The Supreme Court granted an emergency Republican application to reinstate a disputed election map in Louisiana late in the day on June 28, a move that allows the map to remain in place for the next elections.
Attorney Marc Elias, whose law firm represents some of the voters challenging the map, was disappointed by the high court’s ruling.
“We will not give up,” he wrote on Twitter. “The fight for voting rights and fair districts continues.”
Election law expert J. Christian Adams, a former U.S. Department of Justice civil rights attorney who now heads the Public Interest Legal Foundation, an election integrity group, welcomed the Supreme Court’s order.
“Looks like the Court is ready to fix some bad redistricting law,” Adams told The Epoch Times by email.
In the ruling, the high court also stayed two lower court rulings that found that the redrawn congressional district boundaries in the map probably violated the federal Voting Rights Act (VRA) by diluting the power of black voters.
Section 2 of the VRA “prohibits voting practices or procedures that discriminate on the basis of race, color, or membership” in a large language minority group, according to the U.S. Department of Justice.
The court said in the brief unsigned order (pdf) that it would hold off on considering the merits of the case until after it hears and decides a similar case from Alabama known as Merrill v. Milligan, court file 21-1086. The court decided on Feb. 22 to hear the case, which is scheduled for oral argument on Oct. 4.
In that case, 14 states are urging the Supreme Court to reject a lower court’s ruling that a new congressional electoral map approved by Alabama’s Legislature in 2021 be returned to state lawmakers for redrafting because it supposedly disadvantages black voters, as The Epoch Times previously reported. Alabama’s delegation to the U.S. House of Representatives currently consists of six Republicans and one Democrat.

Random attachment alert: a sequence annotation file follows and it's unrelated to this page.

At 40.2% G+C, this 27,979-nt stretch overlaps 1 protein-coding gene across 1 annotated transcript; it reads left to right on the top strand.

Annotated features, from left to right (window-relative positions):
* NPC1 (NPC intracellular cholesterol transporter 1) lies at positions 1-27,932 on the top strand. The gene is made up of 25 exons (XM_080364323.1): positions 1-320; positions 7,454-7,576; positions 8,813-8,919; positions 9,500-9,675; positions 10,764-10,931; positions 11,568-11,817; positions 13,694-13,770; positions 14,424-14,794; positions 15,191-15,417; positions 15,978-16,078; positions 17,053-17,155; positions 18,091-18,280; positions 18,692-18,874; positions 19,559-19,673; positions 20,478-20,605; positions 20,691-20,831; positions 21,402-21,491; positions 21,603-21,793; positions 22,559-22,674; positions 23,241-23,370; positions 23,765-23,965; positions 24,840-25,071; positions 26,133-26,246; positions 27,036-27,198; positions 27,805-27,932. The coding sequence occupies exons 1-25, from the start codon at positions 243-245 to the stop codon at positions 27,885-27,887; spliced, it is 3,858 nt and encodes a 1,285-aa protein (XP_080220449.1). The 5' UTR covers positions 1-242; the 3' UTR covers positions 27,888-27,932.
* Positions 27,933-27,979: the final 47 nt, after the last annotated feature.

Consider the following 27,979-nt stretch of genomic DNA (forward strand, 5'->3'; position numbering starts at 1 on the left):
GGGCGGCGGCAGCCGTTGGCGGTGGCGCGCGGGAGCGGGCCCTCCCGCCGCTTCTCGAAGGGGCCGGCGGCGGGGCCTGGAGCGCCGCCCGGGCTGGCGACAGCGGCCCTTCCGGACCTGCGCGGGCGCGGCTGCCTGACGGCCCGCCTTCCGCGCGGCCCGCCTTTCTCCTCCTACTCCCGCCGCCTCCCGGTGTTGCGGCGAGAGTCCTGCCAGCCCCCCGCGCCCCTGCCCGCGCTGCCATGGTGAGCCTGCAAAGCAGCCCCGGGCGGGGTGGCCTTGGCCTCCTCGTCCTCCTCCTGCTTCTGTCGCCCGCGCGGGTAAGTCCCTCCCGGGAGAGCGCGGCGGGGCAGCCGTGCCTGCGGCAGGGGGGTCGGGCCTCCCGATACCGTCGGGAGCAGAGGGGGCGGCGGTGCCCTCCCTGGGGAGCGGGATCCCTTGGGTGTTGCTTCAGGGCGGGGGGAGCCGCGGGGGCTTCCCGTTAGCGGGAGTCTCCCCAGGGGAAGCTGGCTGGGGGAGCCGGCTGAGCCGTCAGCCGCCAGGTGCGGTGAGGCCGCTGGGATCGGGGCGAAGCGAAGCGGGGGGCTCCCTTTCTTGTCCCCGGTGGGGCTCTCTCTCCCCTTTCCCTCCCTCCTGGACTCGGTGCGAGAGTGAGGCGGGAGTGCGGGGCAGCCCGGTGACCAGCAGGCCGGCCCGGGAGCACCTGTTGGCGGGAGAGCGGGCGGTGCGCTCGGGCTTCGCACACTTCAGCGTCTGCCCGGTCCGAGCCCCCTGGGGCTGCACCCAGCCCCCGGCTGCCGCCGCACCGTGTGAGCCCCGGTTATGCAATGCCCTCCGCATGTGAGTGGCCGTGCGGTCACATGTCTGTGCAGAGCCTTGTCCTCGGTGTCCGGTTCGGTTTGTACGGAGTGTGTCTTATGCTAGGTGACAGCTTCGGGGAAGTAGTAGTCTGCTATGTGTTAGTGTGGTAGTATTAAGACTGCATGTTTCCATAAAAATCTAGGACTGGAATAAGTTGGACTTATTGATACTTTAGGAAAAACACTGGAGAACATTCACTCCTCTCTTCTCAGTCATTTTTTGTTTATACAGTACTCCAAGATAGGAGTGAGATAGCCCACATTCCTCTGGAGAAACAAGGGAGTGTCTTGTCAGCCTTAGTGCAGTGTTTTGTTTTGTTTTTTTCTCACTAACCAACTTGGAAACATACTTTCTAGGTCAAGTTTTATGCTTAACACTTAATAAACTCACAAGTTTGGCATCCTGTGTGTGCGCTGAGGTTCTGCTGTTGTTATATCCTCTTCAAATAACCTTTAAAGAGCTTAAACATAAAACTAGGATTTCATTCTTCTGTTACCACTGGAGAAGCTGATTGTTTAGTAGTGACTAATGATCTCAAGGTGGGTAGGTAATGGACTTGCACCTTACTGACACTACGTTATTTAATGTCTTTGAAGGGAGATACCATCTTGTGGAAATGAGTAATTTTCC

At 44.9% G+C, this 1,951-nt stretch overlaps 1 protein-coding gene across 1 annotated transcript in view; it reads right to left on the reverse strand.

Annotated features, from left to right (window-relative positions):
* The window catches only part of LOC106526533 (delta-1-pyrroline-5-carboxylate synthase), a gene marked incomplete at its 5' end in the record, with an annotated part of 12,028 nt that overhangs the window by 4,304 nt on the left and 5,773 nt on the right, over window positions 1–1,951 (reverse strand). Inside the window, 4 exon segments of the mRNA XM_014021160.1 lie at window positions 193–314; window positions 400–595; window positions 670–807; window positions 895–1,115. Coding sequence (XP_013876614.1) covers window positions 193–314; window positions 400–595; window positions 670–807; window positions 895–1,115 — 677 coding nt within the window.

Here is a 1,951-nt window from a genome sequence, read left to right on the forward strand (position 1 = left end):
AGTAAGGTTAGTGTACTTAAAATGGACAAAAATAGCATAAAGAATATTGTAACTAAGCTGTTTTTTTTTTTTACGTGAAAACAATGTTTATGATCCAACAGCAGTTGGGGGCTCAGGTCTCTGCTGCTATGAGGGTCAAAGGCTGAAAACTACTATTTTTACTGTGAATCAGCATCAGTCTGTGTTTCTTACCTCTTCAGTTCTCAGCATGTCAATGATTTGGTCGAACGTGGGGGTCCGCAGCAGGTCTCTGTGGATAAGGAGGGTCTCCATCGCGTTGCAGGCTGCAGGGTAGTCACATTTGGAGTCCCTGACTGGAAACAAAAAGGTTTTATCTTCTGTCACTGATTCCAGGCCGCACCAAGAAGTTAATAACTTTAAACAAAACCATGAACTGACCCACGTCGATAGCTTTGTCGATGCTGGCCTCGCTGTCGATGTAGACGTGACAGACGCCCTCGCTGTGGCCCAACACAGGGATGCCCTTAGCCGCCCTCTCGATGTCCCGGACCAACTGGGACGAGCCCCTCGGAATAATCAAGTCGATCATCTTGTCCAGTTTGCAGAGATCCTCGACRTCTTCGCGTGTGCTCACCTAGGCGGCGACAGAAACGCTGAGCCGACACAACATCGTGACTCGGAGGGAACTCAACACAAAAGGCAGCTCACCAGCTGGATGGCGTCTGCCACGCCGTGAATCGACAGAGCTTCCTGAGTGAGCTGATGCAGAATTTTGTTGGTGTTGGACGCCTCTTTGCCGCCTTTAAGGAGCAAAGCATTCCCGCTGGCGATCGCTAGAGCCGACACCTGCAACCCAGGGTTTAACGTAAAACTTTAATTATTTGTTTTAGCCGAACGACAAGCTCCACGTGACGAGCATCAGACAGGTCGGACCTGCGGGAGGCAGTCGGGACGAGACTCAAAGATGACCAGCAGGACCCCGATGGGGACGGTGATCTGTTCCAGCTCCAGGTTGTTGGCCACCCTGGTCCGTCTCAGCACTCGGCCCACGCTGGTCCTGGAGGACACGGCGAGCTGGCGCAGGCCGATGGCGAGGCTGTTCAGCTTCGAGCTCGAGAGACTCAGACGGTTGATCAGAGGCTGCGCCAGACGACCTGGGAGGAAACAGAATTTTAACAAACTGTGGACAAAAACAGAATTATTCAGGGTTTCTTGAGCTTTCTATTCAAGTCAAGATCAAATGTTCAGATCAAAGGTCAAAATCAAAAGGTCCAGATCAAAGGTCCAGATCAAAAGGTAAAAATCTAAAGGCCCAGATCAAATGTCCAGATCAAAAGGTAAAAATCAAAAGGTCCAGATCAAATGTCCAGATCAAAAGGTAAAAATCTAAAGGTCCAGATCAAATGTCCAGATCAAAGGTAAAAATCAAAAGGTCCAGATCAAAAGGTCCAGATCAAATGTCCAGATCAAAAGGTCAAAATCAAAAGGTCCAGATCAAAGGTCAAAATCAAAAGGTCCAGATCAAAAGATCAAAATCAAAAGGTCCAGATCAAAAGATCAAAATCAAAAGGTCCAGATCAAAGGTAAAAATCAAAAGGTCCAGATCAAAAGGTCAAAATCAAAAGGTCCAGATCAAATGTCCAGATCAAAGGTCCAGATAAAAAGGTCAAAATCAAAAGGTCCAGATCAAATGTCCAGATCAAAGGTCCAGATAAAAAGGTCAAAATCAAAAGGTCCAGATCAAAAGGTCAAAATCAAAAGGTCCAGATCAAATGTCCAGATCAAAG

In the case at hand, the map was approved by Louisiana state lawmakers in March after they overrode Democratic Gov. John Bel Edwards’s veto. According to a CNN summary, the map kept Republicans’ advantage in five of the Pelican State’s six congressional districts. This left only the 2nd district, which runs all the way from New Orleans to Baton Rouge, as the state’s only majority-black district and the sole district to favor Democrats. Reportedly, 33 percent of all Louisianans are black.
Those suing to block the map claimed in their lawsuit that the map maximizes “political power for white citizens” by concentrating black voters in one congressional district, while placing other black voters in five other districts where their numbers are too small to elect candidates they supposedly prefer.
The June 28 order came in Ardoin v. Robinson, court file 21A814. Kyle Ardoin is Louisiana’s Republican secretary of state. The respondent, Press Robinson, a black man, is a registered voter in Baton Rouge.
The emergency application to revive the electoral map was filed with Justice Samuel Alito, who referred the case to the full court.
The court’s liberal members—Justices Stephen Breyer, Sonia Sotomayor, and Elena Kagan—dissented from the new decision but didn’t provide reasons explaining why.
Ardoin couldn’t be reached by press time for comment.